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How to Double Fold Machine Bind a Quilt

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How to Double Fold Machine Bind a Quilt

We’re going to show you how to make a double fold quilt binding on a sewing machine. If you’re like us, we’re always eager to get our quilt finished at this point, so this is our favourite way to get this final step done quickly while making sure it still looks perfect.

Apart from the quilt itself, you’ll need a few basic things. We’re going to use this 80wt thread called DecoBob to stitch the binding. It’s a very fine thread with a matte finish, so it will hide in the fabric and make the stitching less obvious. It’s also a very strong thread despite its size, so this is a great option for piecing and stitching anything down securely.

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You’ll also need a cutting mat with a rotary cutter and quilting ruler to cut your binding accurately. An iron is needed to give your binding strips a quick press. We’ll also need a disappearing marking pen or a piece of fabric chalk.

Most importantly, you’ll need the fabric you want to bind your quilt with. We’ll show you how to cut and sew it together. Most patterns will tell you how much fabric you need for a binding, however if you’re doing your own quilt, you’ll have to do some math to figure out how much you need. There is an excellent binding calculator provided by Quilter’s Paradise. Alternatively, you can use the following formula to calculate how much you’ll need.

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Take the width of your quilt multiplied by two and add it with the length of your quilt multiplied by two to get the circumference of your quilt. Then add another ten inches to be on the safe side so you don’t run out of binding. Take this number and divide it by the width of your fabric to find out the number of strips you need to cut to complete your binding.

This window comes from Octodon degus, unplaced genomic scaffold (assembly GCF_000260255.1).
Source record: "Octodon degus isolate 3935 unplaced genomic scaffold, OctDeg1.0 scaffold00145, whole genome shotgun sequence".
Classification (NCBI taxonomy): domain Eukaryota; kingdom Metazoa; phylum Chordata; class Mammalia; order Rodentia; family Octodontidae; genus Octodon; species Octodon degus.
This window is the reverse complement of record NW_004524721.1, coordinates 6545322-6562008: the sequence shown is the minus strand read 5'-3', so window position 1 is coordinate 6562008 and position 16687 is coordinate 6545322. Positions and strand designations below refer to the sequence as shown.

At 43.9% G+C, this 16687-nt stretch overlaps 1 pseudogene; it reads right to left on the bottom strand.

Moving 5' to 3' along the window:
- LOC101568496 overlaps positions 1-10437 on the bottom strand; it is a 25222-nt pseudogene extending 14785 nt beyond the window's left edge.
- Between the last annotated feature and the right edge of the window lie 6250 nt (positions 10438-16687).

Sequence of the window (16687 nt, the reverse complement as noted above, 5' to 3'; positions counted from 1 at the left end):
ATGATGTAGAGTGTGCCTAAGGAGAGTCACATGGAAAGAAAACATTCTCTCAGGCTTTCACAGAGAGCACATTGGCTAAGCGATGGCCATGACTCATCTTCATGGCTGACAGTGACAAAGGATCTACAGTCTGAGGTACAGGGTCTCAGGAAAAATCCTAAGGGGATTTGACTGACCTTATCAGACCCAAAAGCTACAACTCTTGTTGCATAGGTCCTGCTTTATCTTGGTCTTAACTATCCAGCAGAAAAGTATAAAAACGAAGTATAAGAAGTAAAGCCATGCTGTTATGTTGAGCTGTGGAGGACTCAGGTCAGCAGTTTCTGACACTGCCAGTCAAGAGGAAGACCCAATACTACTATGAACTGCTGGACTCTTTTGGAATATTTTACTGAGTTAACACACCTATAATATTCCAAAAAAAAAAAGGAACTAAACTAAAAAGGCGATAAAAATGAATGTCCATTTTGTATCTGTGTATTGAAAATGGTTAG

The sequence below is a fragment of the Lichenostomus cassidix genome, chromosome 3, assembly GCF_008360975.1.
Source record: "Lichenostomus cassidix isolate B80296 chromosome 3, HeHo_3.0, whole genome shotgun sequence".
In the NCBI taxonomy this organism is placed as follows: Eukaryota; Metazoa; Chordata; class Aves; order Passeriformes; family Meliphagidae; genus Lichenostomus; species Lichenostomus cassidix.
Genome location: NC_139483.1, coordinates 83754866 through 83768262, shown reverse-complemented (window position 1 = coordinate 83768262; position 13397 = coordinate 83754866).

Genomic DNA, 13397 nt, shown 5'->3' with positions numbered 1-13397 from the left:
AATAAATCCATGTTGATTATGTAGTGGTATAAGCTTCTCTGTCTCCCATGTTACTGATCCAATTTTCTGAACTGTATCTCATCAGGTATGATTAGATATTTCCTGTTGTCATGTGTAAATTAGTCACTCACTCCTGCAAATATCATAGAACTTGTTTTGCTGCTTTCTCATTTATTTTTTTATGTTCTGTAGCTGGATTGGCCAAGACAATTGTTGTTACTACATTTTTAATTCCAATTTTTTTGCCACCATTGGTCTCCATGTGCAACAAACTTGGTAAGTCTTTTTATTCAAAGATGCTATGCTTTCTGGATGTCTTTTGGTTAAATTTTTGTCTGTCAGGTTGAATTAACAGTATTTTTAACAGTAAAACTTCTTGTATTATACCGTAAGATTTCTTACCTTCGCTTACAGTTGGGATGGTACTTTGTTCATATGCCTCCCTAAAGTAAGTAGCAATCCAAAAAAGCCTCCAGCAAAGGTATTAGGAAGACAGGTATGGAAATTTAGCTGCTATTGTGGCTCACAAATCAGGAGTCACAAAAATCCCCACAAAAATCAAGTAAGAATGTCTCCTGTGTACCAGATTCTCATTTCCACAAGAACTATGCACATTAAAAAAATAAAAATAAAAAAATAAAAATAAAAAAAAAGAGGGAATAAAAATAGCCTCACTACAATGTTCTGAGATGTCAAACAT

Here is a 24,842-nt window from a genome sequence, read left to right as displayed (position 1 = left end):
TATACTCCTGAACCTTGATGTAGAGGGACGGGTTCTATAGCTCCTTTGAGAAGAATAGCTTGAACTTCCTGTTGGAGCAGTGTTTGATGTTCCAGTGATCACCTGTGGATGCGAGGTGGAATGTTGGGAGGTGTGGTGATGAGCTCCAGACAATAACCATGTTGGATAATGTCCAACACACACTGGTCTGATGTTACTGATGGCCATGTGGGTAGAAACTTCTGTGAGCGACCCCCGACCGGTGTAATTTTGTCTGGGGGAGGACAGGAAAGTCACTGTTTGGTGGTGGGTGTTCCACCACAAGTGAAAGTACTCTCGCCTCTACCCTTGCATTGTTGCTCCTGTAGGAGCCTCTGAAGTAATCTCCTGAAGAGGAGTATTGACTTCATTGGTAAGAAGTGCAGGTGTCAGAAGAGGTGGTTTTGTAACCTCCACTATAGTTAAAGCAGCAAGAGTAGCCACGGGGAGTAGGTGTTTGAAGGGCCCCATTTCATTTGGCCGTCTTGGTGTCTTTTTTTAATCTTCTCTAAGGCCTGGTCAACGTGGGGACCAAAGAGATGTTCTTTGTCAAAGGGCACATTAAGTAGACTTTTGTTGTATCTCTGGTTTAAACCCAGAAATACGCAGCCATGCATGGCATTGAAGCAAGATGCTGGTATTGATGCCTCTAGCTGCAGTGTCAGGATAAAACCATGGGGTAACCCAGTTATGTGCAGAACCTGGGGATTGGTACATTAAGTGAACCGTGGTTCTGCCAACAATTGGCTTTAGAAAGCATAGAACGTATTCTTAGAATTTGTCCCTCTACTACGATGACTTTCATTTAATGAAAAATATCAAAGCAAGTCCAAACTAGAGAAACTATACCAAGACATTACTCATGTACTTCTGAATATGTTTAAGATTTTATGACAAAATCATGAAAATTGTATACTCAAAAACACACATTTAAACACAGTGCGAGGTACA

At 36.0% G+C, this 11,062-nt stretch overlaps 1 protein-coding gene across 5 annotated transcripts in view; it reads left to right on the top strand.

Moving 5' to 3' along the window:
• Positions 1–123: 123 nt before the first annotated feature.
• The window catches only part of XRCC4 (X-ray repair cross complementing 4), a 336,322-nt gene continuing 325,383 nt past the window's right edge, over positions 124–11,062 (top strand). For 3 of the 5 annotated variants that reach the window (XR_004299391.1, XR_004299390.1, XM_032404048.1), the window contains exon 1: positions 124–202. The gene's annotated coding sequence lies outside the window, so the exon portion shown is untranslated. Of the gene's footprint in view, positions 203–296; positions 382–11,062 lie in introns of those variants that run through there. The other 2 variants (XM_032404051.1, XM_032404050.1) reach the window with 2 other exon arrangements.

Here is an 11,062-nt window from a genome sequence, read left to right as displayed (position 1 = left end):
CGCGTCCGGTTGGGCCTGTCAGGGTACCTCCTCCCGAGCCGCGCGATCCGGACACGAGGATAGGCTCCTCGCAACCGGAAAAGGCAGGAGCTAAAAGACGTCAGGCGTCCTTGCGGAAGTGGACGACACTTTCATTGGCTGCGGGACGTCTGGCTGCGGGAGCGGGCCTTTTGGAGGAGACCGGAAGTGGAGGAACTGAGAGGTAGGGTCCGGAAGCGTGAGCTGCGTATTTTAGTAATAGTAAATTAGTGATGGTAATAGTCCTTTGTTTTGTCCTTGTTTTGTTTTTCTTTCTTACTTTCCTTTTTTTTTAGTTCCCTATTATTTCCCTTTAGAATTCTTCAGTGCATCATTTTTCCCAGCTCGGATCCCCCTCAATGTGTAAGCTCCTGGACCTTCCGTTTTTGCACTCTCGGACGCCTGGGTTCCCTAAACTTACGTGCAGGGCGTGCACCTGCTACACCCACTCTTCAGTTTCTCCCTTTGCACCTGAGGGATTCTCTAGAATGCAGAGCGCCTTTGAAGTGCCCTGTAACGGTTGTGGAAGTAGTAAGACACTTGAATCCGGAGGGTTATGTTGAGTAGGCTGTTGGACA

So for example, we might have a 20 inch by 30 inch quilt. The width of our binding fabric is 43 inches, and we want the binding to be 2 and a half inches wide.

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20 inches times two, plus 30 inches times two, plus an extra 10 inches to be safe, equals 110 inches. We’ll take the 110 inches and divide that by the width of fabric, which is 43 inches, to get 2.6 strips of binding required. We can round this up to 3 strips to make it easier.

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Knowing this, we want to cut 3 strips along my width of fabric that are 2 and a half inches wide each to have enough binding for the quilt.

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Now that we know how much fabric we need, we’ve gone and cut the strips to the measurements required. Next we need to sew these strips together into one long binding. To do that, we need to trim both ends of the strip to a 45 degree angle, which can be measured on the quilting ruler. Make sure they’re both trimmed facing the same direction.

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Take the ends of two different strips and place them right sides together, diagonal ends matched up, and pin them together. However, if you line up the corners perfectly and are using a quarter in seam allowance, you will notice that the pieces will end up a quarter inch off.

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So you will need to offset the pieces by a quarter inch when you pin them together so that after it’s sewn, your pieces will line up perfectly.

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Because the thread we’re using is so fine, we’ll set the stitch length to 1.80. Using a ¼” seam allowance, sew the pieces together.

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Do this for the rest of your strips until all the pieces are sewn into one long strip.

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You can leave the end of the last strip squared off.